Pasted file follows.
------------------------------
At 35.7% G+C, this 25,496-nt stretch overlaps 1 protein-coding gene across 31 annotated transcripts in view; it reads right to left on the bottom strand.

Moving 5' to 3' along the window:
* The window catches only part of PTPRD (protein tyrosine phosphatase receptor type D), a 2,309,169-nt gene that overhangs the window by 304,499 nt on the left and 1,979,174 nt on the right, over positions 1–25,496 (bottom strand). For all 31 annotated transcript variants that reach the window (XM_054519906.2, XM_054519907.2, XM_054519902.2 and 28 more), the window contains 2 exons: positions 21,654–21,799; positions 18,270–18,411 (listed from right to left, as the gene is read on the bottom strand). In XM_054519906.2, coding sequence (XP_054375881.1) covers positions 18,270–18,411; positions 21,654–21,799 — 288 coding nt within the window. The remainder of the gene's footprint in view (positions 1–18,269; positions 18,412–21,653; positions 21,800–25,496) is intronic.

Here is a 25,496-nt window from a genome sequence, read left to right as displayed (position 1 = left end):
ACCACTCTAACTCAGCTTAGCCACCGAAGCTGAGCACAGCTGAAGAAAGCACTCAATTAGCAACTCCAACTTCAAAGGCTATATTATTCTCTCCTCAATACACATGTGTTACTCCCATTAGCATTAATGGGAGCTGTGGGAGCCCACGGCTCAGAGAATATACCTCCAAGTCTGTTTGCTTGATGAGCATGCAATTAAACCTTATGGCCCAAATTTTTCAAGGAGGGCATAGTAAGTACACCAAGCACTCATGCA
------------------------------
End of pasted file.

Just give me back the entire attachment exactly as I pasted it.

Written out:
At 35.7% G+C, this 25,496-nt stretch overlaps 1 protein-coding gene across 31 annotated transcripts in view; it reads right to left on the bottom strand.

Moving 5' to 3' along the window:
* The window catches only part of PTPRD (protein tyrosine phosphatase receptor type D), a 2,309,169-nt gene that overhangs the window by 304,499 nt on the left and 1,979,174 nt on the right, over positions 1–25,496 (bottom strand). For all 31 annotated transcript variants that reach the window (XM_054519906.2, XM_054519907.2, XM_054519902.2 and 28 more), the window contains 2 exons: positions 21,654–21,799; positions 18,270–18,411 (listed from right to left, as the gene is read on the bottom strand). In XM_054519906.2, coding sequence (XP_054375881.1) covers positions 18,270–18,411; positions 21,654–21,799 — 288 coding nt within the window. The remainder of the gene's footprint in view (positions 1–18,269; positions 18,412–21,653; positions 21,800–25,496) is intronic.

Here is a 25,496-nt window from a genome sequence, read left to right as displayed (position 1 = left end):
ACCACTCTAACTCAGCTTAGCCACCGAAGCTGAGCACAGCTGAAGAAAGCACTCAATTAGCAACTCCAACTTCAAAGGCTATATTATTCTCTCCTCAATACACATGTGTTACTCCCATTAGCATTAATGGGAGCTGTGGGAGCCCACGGCTCAGAGAATATACCTCCAAGTCTGTTTGCTTGATGAGCATGCAATTAAACCTTATGGCCCAAATTTTTCAAGGAGGGCATAGTAAGTACACCAAGCACTCATGCA